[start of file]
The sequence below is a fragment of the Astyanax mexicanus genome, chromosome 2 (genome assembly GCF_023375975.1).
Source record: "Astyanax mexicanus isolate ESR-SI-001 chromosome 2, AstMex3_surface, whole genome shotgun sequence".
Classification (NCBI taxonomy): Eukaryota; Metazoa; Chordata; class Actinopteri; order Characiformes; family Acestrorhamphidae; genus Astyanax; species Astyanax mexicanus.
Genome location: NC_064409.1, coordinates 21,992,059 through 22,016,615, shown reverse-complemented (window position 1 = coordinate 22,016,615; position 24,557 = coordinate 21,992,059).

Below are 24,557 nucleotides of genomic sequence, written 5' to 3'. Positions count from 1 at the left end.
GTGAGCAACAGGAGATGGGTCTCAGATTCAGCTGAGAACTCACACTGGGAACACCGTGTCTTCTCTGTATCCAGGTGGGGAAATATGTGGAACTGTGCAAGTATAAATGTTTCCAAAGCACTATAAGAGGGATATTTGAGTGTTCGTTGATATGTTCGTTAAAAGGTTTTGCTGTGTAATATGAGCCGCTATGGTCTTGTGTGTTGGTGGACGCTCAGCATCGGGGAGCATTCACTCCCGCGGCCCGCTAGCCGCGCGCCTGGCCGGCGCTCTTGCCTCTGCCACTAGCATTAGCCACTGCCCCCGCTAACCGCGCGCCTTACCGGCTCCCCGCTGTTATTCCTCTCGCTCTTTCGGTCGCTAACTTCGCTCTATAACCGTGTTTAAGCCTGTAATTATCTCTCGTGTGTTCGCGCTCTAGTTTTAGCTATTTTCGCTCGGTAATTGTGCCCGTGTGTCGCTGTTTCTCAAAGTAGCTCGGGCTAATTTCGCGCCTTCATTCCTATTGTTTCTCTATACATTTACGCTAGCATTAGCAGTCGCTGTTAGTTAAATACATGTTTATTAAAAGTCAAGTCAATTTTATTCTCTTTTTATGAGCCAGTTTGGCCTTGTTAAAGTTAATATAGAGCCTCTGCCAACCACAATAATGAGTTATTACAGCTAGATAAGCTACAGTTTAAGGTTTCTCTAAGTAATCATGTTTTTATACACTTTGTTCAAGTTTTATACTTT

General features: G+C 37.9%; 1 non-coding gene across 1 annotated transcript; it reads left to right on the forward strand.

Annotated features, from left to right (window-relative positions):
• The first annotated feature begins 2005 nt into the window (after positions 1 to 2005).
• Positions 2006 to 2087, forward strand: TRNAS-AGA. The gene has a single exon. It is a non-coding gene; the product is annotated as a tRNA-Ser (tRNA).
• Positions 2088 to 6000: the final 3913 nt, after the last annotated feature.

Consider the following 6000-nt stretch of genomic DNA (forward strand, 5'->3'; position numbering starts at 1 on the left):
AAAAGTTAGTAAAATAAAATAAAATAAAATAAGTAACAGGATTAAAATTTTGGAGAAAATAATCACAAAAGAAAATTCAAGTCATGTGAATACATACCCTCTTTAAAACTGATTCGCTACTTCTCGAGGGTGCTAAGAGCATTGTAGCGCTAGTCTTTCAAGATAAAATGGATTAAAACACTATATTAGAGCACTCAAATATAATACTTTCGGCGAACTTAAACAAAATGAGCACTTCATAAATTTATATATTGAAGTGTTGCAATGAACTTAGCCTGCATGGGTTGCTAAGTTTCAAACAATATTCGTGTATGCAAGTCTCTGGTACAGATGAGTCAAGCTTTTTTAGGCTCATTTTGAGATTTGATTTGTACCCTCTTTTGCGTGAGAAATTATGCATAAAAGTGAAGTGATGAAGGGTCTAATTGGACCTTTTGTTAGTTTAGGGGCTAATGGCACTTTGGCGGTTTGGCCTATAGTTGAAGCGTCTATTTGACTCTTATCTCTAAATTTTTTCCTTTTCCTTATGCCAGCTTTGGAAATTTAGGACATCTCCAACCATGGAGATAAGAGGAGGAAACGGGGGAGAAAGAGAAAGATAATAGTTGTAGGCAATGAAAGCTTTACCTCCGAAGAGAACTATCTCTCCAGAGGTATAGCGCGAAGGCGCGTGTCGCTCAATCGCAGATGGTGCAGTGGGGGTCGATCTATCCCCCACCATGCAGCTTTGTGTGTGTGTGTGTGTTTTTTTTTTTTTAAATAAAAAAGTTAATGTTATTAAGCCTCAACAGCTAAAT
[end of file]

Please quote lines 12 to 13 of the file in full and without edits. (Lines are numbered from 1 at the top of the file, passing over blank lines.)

Consider the following 6000-nt stretch of genomic DNA (forward strand, 5'->3'; position numbering starts at 1 on the left):
AAAAGTTAGTAAAATAAAATAAAATAAAATAAGTAACAGGATTAAAATTTTGGAGAAAATAATCACAAAAGAAAATTCAAGTCATGTGAATACATACCCTCTTTAAAACTGATTCGCTACTTCTCGAGGGTGCTAAGAGCATTGTAGCGCTAGTCTTTCAAGATAAAATGGATTAAAACACTATATTAGAGCACTCAAATATAATACTTTCGGCGAACTTAAACAAAATGAGCACTTCATAAATTTATATATTGAAGTGTTGCAATGAACTTAGCCTGCATGGGTTGCTAAGTTTCAAACAATATTCGTGTATGCAAGTCTCTGGTACAGATGAGTCAAGCTTTTTTAGGCTCATTTTGAGATTTGATTTGTACCCTCTTTTGCGTGAGAAATTATGCATAAAAGTGAAGTGATGAAGGGTCTAATTGGACCTTTTGTTAGTTTAGGGGCTAATGGCACTTTGGCGGTTTGGCCTATAGTTGAAGCGTCTATTTGACTCTTATCTCTAAATTTTTTCCTTTTCCTTATGCCAGCTTTGGAAATTTAGGACATCTCCAACCATGGAGATAAGAGGAGGAAACGGGGGAGAAAGAGAAAGATAATAGTTGTAGGCAATGAAAGCTTTACCTCCGAAGAGAACTATCTCTCCAGAGGTATAGCGCGAAGGCGCGTGTCGCTCAATCGCAGATGGTGCAGTGGGGGTCGATCTATCCCCCACCATGCAGCTTTGTGTGTGTGTGTGTGTTTTTTTTTTTTTAAATAAAAAAGTTAATGTTATTAAGCCTCAACAGCTAAAT